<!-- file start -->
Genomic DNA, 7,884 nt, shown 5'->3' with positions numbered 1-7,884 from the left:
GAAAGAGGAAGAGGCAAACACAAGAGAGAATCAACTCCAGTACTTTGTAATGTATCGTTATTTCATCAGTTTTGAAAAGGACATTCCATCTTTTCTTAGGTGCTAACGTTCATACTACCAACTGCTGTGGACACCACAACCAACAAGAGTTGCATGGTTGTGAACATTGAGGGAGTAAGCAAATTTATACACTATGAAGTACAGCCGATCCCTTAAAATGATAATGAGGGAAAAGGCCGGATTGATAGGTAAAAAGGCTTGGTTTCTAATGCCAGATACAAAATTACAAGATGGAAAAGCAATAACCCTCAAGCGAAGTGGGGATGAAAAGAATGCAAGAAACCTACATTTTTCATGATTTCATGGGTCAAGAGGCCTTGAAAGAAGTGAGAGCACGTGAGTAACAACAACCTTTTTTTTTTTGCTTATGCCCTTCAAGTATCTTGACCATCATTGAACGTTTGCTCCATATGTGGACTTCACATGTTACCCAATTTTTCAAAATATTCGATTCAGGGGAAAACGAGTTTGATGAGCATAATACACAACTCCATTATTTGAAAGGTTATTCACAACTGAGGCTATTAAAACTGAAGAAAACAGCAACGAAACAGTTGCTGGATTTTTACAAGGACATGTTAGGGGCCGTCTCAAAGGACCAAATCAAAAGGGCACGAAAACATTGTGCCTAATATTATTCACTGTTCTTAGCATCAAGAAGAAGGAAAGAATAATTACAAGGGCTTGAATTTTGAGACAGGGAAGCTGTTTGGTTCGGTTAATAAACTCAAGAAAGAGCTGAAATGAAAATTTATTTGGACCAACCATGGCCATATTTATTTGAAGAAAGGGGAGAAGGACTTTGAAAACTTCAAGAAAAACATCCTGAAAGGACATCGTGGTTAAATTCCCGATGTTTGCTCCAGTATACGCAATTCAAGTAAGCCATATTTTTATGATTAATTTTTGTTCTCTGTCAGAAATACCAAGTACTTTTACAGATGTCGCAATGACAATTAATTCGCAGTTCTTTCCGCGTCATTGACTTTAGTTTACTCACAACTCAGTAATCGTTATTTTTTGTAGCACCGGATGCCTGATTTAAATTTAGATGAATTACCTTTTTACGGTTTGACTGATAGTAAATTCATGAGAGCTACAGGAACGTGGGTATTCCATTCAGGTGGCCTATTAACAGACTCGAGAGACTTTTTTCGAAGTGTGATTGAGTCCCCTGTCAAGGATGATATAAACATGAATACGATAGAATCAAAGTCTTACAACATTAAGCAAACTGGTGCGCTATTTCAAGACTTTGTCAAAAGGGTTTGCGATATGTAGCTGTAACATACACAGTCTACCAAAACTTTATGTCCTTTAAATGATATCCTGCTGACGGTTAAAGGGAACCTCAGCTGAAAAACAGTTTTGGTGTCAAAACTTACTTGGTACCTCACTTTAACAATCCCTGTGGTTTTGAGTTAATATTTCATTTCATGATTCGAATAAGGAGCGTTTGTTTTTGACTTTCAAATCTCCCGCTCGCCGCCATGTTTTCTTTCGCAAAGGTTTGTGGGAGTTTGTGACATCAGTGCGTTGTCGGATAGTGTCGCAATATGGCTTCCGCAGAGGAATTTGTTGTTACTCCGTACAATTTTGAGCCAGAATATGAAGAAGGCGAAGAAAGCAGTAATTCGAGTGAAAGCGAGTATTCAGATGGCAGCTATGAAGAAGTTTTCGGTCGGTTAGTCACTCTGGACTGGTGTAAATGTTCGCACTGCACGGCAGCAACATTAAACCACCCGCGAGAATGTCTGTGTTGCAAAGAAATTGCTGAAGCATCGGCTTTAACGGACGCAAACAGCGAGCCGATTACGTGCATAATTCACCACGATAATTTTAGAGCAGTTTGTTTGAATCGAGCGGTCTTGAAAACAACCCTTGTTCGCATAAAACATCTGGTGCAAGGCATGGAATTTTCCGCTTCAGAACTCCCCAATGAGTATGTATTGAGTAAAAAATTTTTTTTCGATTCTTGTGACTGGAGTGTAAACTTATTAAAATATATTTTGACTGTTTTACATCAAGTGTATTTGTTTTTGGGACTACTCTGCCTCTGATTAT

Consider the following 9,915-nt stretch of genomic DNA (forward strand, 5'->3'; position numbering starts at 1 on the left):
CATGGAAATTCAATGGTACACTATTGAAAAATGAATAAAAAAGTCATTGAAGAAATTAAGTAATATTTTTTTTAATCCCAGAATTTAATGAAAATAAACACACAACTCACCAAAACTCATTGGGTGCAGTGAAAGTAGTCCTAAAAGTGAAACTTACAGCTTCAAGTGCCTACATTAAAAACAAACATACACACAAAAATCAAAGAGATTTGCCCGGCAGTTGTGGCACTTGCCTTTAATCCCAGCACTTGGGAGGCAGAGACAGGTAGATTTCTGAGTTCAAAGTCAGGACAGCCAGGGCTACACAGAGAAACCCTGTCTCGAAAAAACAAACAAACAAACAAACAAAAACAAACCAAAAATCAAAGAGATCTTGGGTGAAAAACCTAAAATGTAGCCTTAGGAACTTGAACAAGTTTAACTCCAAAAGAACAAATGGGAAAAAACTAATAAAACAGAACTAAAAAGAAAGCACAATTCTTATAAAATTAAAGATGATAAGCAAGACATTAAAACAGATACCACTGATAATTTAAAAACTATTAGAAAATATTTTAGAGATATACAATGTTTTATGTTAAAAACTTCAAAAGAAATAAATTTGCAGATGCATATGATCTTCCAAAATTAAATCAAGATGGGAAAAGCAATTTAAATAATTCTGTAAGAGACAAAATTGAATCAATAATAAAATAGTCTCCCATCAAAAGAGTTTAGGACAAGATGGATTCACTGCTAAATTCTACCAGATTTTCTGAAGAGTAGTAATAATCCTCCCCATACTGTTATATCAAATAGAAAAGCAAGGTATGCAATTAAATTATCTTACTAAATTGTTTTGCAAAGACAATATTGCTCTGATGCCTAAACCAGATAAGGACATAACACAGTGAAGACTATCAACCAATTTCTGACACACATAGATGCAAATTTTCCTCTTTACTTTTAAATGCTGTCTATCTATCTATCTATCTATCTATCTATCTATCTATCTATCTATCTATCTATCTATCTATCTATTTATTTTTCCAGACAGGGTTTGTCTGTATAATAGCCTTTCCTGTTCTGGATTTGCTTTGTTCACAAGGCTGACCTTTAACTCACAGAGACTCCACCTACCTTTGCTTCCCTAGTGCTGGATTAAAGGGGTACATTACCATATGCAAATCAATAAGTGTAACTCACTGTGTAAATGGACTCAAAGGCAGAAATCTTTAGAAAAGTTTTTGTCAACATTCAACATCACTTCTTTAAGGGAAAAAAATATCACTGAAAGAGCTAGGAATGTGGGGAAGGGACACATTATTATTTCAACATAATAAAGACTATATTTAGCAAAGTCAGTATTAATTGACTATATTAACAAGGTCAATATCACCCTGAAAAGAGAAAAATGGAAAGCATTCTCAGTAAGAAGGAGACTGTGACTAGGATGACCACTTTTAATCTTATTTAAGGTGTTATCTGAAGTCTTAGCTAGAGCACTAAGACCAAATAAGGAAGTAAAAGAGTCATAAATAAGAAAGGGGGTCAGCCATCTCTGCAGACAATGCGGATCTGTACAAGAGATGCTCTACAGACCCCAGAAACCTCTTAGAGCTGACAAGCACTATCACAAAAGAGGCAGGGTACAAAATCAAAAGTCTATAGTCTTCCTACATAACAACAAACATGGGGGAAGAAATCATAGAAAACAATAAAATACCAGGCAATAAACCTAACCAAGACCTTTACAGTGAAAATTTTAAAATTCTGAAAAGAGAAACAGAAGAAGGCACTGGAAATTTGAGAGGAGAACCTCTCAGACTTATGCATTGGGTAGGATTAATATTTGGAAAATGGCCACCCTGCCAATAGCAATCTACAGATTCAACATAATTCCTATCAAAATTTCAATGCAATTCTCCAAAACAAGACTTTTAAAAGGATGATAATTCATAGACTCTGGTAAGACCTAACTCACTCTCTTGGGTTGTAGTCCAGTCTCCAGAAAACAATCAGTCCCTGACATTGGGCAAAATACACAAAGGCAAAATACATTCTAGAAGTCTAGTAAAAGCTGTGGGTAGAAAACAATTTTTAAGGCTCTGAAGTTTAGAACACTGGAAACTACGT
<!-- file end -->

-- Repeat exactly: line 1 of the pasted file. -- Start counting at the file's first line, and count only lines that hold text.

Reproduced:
Genomic DNA, 7,884 nt, shown 5'->3' with positions numbered 1-7,884 from the left: